The saying used to be that “all politics is local.” A more appropriate term for the 2016 election cycle might be “all politics is data.” In fact, with their emphasis on audience and local targeting and their growing adoption of programmatic buying, political campaigns have begun to increasingly resemble marketing campaigns.
Implementing technology in retail environments as means of “saving” brick-and-mortar stores has been a consistent theme in recent years. But consumers have sent a clear message that the connected store can’t be about technology for technology’s sake. Smartphones’ increasingly central role in the shopping process, from research to purchase, makes them the logical link between connected shoppers and connected stores.
Booker CEO Josh McCarter opened his Street Fight Summit keynote address with a question that’s on the minds of many small business solutions providers: “How do you take a system that’s designed for one vertical and take it across more categories?” Factoring in the differing needs of various service-based businesses makes that question even more complex. But given the size of what McCarter termed the “local service commerce” opportunity, answering it could be tremendously lucrative.
In a wide-ranging Street Fight Summit fireside chat, Ajay Kapoor, who oversees global business solutions for Procter & Gamble, covered everything from the wealth of market research sources P&G has at its disposal to channel marketing strategies to on-the-ground local initiatives in emerging markets like India.
In a panel at the annual Street Fight Summit, two experienced venture capitalists active in the local space shared their outlook on funding trends, pitches they frequently hear, and the growing internationalization of startup culture.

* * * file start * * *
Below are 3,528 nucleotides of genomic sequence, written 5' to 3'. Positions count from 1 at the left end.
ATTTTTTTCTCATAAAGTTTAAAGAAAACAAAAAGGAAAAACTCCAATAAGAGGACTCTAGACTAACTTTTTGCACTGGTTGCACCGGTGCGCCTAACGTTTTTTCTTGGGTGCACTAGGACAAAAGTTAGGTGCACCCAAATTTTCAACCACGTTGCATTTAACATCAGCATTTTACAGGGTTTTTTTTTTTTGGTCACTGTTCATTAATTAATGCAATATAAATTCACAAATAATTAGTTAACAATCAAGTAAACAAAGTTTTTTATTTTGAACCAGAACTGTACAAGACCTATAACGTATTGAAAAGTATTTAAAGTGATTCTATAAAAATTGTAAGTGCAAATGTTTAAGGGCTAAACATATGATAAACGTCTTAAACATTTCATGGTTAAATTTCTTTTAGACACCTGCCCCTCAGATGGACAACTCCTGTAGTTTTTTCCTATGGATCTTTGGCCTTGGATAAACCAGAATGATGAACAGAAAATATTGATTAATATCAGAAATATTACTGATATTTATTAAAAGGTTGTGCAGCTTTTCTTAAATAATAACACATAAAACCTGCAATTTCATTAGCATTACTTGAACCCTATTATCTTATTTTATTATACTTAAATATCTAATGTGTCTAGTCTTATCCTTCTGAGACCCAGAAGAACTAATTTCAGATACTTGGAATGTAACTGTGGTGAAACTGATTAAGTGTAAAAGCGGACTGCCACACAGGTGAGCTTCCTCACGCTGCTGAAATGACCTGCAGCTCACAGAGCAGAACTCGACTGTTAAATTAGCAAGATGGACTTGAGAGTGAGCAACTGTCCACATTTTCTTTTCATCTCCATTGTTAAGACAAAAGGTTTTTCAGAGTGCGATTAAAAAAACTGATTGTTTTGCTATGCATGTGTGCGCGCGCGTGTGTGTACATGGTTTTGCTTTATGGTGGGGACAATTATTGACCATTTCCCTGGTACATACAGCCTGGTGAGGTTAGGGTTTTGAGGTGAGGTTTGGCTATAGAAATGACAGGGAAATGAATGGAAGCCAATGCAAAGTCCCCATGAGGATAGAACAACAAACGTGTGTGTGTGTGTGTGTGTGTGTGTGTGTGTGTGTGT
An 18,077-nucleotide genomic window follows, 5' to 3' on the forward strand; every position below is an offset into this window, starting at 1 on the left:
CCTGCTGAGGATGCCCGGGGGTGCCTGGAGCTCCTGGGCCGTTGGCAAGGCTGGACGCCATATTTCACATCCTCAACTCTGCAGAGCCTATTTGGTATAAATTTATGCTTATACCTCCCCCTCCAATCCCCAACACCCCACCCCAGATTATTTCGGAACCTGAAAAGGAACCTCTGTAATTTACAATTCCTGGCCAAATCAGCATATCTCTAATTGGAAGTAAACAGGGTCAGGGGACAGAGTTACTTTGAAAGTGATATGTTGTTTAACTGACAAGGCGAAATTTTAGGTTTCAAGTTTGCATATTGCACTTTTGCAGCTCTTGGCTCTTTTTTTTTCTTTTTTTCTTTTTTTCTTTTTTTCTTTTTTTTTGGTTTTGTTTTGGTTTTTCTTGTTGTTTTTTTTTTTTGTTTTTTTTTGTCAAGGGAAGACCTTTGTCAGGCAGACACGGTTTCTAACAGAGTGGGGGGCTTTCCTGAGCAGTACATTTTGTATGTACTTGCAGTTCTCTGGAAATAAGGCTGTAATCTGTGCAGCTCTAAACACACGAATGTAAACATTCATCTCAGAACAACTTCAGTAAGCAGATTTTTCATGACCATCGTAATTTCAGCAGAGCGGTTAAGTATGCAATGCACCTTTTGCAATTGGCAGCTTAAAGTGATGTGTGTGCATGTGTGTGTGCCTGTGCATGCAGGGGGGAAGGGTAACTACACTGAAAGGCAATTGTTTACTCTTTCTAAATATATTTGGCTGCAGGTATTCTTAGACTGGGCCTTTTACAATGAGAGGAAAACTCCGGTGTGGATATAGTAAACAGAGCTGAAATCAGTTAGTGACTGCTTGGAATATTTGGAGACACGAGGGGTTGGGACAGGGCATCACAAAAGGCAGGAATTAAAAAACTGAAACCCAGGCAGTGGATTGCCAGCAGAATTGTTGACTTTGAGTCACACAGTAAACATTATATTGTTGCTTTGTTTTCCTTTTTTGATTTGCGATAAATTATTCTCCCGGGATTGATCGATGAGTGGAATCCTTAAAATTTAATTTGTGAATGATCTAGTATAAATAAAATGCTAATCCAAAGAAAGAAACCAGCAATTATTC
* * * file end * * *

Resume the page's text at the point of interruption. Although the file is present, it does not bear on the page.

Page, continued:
Dennis Crowley started Foursquare in 2009 from his kitchen in Manhattan with a lofty vision: Amass enough data to map out specific areas, build a location-based recommendation engine, and create navigation software. But when the company introduced gaming dynamics to encourage check-ins, that’s what it became known for. Today, Foursquare’s ambitions and vision lie well beyond the check-in.
Of all the changes mobile has wrought, on-demand arguably has made the biggest splash. The emergence of companies offering products and services immediately, with only a tap or two of a phone or tablet screen, is pushing incumbents to change their business models to stay on top of their industries. Three of these young-gun threats — Button, Urgent.ly, and Pager — made an appearance at the Street Fight Summit, speaking on a panel about on-demand in local commerce.
The Street Fight Summit played host to a wide-ranging conversation between BuzzFeed editor-in-chief Ben Smith and investor Ted Leonsis. The fireside chat touched on Leonsis’s decades of local economy expertise, stemming from his many investments in and experiences with media ventures, professional sports teams, and ecommerce ventures, including Groupon.
Mobile has become an automatic, subconscious extension of our digital lives, and technologies that leverage the versatility of smartphones are maturing rapidly. But the apps vs. web debate continues to rage. And where does search, which has existed since the early days of the internet, fit into the picture?
Small businesses have a lot of options when it comes to choosing tools that keep things running smoothly. In fact, they have a lot of options even when partnering with a single vendor because companies within the connected local economy are transforming into marketing one-stop shops for advertising, point-of-sale (POS), and other solutions critical to the daily operations of SMBs.